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December 11, 2018
Small Business Entrepreneurship: From Fizzle to Sizzle

Photo: Jeffrey Salter

Clara Bullrich, left and Laura González-Estéfani say their business accelerator will invest $100 million in startups over a decade.

Small Business Entrepreneurship: From Fizzle to Sizzle

South Florida's Venture City aims to take tech startups to the next level.

Amy Sherman | 1/26/2018

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South Florida has international business experts, multimillionaires and hip urban neighborhoods that lure young workers. But while the region generates plenty of startup businesses, it hasn’t become a hub where those startups grow and flourish.

The south Florida metropolitan area, in fact, ranks first among the 40 largest metro areas in the rate of startup activity, but a lowly 36th out of 40 on a different measure that captures growth, according to the Kauffman Index of Entrepreneurship.

Finance veteran Clara Bullrich and tech expert Laura González-Estéfani, both with global experience, see opportunity. In 2017, they founded a company called Venture City as a platform to link entrepreneurs, investors, experts and academics to boost growth for tech startups — and establish Miami as a tech hub on a par with others.

“We saw Silicon Valley, New York and Tel Aviv as typical tech hubs. We wanted to be able to flourish emerging hubs in technology,” says Bullrich. “We think there are a lot of founders and expertise and intelligence in those emerging hubs that haven’t been tapped into.”

Bullrich and González-Estéfani had discussed ideas for years before merging their knowledge of the finance and tech sectors. Bullrich was a managing partner for Guggenheim Partners Latin America/LJ Partnerships while González-Estéfani was an executive at Facebook.

“My idea was really to be able to invest in tech, but the idea Laura had was a much bigger one and a more, of course, sexy idea,” Bullrich says. “What she wanted to do was build a platform that could really accelerate the tech ecosystem.”

The co-founders started Venture City with their own money and with funds from investors.

Venture City seeks to identify what the founders call “iguanacorns” — smaller versions of “unicorns,” a term that top venture capitalists use to refer to fast-growing startups with valuations of $1 billion. “We saw talent, born in south Florida — and with so many iguanas all over the place — maybe not unicorns but we have iguanacorns,” González-Estéfani says.

The startups they work with are at different stages: Cabify, a Madridbased ride-sharing company, is already valued at $1 billion; Optimus Ride, a Boston self-driving vehicle company, expects to start carrying passengers this year. In Florida, Venture City has worked with Boatsetter, a boat rental company; Fast Mind, a social gaming intelligence platform; Above & Beyond, a global financial company; and RecargaPay, a mobile wallet and payment platform.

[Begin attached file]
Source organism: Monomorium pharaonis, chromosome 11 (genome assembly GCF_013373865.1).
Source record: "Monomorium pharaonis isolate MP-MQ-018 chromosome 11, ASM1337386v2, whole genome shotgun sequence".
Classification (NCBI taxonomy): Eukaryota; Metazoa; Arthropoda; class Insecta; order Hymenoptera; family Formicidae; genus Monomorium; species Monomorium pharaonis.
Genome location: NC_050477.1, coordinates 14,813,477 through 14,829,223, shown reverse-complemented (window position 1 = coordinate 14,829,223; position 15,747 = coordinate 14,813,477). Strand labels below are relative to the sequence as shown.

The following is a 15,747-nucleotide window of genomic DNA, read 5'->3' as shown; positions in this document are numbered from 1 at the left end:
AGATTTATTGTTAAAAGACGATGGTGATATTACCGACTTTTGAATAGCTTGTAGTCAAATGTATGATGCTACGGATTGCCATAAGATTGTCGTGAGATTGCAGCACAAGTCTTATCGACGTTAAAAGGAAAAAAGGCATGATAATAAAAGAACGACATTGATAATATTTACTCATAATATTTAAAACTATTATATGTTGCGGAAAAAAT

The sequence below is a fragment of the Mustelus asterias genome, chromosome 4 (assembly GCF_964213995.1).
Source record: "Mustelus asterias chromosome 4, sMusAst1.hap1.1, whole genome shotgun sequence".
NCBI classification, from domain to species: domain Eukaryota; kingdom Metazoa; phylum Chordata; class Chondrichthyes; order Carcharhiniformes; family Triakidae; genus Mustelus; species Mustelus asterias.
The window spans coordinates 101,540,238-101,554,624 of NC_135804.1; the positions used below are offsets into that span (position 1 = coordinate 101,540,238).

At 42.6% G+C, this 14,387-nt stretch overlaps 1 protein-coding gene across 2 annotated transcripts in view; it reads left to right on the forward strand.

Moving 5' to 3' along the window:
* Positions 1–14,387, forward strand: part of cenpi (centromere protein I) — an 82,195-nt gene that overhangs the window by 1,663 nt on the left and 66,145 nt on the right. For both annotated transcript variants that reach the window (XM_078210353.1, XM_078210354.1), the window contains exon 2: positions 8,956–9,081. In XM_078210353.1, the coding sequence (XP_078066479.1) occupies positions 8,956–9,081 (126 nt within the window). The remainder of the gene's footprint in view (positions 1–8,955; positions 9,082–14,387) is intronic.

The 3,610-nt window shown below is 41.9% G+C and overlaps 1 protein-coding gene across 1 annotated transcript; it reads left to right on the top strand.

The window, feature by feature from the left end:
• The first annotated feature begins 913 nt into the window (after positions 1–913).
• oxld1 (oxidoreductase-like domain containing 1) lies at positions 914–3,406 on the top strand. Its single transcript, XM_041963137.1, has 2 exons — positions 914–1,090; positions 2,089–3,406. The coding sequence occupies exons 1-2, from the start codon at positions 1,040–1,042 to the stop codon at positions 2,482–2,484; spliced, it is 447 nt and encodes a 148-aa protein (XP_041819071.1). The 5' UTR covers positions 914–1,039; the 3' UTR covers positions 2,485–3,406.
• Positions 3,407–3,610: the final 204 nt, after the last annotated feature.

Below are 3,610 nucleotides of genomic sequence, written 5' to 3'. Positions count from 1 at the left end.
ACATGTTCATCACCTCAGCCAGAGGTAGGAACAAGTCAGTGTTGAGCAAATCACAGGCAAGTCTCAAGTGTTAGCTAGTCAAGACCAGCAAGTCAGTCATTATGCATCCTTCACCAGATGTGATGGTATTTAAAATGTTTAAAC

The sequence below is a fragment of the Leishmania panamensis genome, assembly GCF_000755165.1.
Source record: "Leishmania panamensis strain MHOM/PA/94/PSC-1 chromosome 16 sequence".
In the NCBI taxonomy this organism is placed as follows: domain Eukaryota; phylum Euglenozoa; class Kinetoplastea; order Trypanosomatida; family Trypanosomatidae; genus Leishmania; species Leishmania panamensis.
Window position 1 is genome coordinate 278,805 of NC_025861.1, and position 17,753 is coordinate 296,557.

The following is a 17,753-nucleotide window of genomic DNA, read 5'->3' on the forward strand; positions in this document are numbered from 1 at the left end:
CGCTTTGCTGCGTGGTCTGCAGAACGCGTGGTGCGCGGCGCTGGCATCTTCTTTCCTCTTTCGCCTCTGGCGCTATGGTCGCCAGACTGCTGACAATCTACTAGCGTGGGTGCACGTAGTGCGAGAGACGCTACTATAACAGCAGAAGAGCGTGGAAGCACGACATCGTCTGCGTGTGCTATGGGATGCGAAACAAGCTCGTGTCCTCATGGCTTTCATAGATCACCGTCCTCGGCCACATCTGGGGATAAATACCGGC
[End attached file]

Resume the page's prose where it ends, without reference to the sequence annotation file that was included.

Venture City ditched the model in which investors take equity up front. Instead, it takes equity along the way.

“If you really want to work with the best of the best, they need to see that you also have some skin in the game,” González-Estéfani says. “We are taking the risk just as they are.”

Venture City supports a company’s growth over 18 to 36 months with financial strategy, product engineering, marketing and partner connections. So far the accelerator has invested $20 million in 16 startups with plans to invest $100 million over 10 years.

Operating from an office on Lincoln Road in Miami Beach, Venture City has 18 employees in south Florida, Madrid, Sydney, Australia, and Silicon Valley and is considering expanding to Singapore this year.

Jaclyn Baumgarten, CEO of Fort Lauderdale-based Boatsetter, says she isn’t in the accelerator program but has used Venture City as a consultant and investor. Boatsetter has access to 5,000 boats that customers can rent with or without captains in Florida, the Caribbean, Mediterranean and other markets.

She said a key challenge in her business is how to convert online visitors to customers — an area of expertise that Venture City staffers have because they’ve worked for major online companies such as eBay, WhatsApp and Facebook.

“Getting one-on-one time with people with that level of expertise is pretty remarkable,” she says. “When I moved here from Silicon Valley, I was accustomed to being able to tap into Stanford and leverage a broader ecosystem. When I first came here, I felt quite isolated. It is wonderful to now have experts that I can tap as we build our company.”

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